The leaders of the Senate Armed Services Committee (search) said Sunday they want President Bush to get congressional approval before any U.S. troops are sent to Liberia.
At the same time, the chairman of the Joint Chiefs of Staff said the military leadership he would prefer that West African armies take the lead in any effort to end the Liberian conflict and police the peace.
"We're always prepared, in case of U.S. citizens and our folks that are on official duty in the embassy and so forth, to do a noncombatant evacuation of those individuals," Air Force Gen. Richard Myers (search) said.
"Beyond that, I think we'd really like to see the states in the region help with this particular problem," he told Fox News Sunday.
Bush, who leaves Monday on a five-nation tour in Africa, has been under growing international pressure to send troops to participate in a peacekeeping force once the rebellion ends. West African nations have said they will provide 3,000 soldiers for the mission but have suggested the United States send 2,000 more.
About 15 U.S. military civil affairs specialists from European Command headquarters in Germany were leaving late Sunday for Liberia along with a security detail of 10 to 15 more people from a U.S. naval base in Spain, a command spokesman said.
Master Sgt. John Tomassi said the civil affairs team would assess the humanitarian needs in Liberia and report back to command headquarters in Stuttgart, Germany. It was not immediately clear how long the team would remain in Liberia.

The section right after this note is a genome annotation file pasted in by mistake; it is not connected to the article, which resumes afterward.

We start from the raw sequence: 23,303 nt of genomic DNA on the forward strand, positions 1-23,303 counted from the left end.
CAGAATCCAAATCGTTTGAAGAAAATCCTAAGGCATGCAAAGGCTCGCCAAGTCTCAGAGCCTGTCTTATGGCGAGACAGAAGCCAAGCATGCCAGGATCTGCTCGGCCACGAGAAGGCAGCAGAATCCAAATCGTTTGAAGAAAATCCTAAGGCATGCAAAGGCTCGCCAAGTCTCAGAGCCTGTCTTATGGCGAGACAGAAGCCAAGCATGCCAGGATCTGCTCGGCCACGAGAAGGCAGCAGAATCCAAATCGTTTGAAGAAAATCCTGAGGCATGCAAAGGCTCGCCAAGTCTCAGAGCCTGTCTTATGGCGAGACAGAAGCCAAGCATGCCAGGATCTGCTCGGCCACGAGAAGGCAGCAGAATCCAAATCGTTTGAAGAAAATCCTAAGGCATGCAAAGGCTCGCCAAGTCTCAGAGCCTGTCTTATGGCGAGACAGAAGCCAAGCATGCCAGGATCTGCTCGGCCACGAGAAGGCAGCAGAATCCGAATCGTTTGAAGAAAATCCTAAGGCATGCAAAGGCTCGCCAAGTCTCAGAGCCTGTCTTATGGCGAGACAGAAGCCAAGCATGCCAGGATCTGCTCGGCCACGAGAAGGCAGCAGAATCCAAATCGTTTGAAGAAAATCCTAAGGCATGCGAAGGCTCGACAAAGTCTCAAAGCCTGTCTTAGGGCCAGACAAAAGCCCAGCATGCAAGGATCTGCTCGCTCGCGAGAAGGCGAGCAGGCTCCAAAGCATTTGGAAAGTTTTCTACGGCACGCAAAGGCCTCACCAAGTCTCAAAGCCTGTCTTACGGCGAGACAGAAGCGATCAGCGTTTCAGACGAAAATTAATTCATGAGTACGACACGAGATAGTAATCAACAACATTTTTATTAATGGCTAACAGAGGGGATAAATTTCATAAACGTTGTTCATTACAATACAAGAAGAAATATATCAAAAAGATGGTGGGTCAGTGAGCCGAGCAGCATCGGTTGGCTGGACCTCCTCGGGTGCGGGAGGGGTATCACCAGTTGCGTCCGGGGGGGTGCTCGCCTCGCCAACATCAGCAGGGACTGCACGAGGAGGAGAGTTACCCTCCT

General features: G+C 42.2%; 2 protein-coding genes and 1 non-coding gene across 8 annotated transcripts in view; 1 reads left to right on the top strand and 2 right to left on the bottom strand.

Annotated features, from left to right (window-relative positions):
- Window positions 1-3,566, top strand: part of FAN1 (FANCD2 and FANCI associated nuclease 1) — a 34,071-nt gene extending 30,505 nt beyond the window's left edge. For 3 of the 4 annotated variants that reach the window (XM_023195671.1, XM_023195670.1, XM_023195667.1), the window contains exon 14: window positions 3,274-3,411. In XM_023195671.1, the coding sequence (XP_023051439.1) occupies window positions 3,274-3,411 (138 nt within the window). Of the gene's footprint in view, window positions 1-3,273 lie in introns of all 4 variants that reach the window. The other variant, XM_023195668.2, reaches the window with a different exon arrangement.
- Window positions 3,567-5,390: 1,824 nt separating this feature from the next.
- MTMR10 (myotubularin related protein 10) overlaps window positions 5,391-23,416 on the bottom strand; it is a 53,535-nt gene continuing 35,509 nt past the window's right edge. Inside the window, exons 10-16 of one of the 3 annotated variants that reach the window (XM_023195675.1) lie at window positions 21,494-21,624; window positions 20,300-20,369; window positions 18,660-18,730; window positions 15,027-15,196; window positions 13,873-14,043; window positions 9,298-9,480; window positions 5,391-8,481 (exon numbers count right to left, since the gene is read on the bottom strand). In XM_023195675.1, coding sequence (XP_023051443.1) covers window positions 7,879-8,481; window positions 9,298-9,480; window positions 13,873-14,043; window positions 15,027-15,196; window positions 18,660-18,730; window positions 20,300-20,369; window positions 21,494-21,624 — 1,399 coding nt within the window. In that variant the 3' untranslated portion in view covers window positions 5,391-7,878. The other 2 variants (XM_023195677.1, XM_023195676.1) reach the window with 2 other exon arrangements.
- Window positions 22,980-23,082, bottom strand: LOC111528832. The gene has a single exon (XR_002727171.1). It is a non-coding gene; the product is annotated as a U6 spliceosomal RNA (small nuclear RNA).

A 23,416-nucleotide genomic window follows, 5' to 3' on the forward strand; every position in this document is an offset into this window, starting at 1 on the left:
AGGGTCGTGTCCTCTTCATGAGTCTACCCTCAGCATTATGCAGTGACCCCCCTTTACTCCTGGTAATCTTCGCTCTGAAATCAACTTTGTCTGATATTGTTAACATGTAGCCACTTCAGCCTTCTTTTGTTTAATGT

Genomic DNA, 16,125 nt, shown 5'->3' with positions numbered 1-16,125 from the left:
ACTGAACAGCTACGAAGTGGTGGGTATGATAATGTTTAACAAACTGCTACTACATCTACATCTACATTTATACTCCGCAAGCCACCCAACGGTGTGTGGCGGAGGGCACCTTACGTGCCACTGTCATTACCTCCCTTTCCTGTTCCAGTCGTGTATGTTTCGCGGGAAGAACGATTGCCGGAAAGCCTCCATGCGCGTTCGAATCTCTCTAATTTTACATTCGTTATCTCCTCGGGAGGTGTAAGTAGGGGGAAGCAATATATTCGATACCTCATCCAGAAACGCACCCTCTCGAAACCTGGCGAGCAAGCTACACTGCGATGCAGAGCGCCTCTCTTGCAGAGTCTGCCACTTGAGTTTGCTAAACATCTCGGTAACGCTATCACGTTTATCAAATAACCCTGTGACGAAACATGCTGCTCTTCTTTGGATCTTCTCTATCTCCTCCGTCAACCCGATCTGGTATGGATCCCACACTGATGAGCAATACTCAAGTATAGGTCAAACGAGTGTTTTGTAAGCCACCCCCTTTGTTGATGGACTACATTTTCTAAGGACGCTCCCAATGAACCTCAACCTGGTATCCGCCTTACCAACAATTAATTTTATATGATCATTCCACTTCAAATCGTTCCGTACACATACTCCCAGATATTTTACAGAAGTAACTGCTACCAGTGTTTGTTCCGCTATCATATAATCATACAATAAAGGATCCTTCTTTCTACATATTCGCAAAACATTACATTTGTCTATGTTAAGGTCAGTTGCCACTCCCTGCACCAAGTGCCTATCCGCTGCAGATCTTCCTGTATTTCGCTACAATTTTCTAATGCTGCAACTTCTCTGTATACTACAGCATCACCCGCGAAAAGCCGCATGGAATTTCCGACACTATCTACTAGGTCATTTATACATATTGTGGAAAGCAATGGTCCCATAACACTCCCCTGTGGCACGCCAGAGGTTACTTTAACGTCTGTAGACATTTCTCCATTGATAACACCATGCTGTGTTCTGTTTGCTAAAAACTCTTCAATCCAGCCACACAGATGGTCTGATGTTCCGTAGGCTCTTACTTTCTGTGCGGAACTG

Sen. John Warner, the Armed Services Committee chairman, said that because of the chaotic conditions of the past few years in Liberia, "We've got to think through very, very carefully the insertion of U.S. forces in there.
"It's a presidential decision, but I would say to the Senate leadership, and most respectfully to the president, I would want a vote in the Congress before we begin to commit substantial forces into that region," he told NBC's Meet the Press.
Warner said the size of the deployment would not matter.
"Whether it's 500 Marines, ... a thousand or 2,000, they're going into harm's way," he said. "I think Congress should be a partner and bear the responsibility of this very, very important decision."
The top Democrat on Warner's committee, Sen. Carl Levin of Michigan, said on NBC that he, too, was concerned about the risk.
"I think, however, that if this is a U.N.-authorized mission, that we surely ought to consider participating in it. But it would be wise, as Senator Warner has mentioned, for there to be a vote of Congress before that is done."
There already has been a brief U.S. military deployment.
The Navy diverted the USS Kearsarge, an amphibious assault ship, to stand off Monrovia last month for any necessary evacuation of Americans. The Kearsarge, based in Norfolk, Va., and its contingent of 2,000 Marines were withdrawn after an uneasy cease-fire was took hold in the embattled capital of Monrovia.
Myers, in an interview taped Thursday and broadcast Sunday, said only a few Americans who represent Washington were still in the Liberian capital, along with some other U.S. citizens. "Right now I don't think there's a threat to their well-being," he said.
Myers said if American troops were sent to Liberia, it "would be the hope that it would be of short duration."
Once President Charles Taylor has gone, he said, "there has to be some sort of political process then that replaces and provides a government for Liberia. And that probably is in the short term."
Negotiations are under way that could lead to temporary asylum in Nigeria for Taylor, a former warlord who began the off-and-on civil war in 1989 and is wanted on war crimes charges.
Bush has demanded that Taylor leave, saying, "I won't take `no' for an answer."
Asked in the Fox interview whether U.S. forces might remove Taylor by force, Myers said: "No, I don't think that would be one of our options."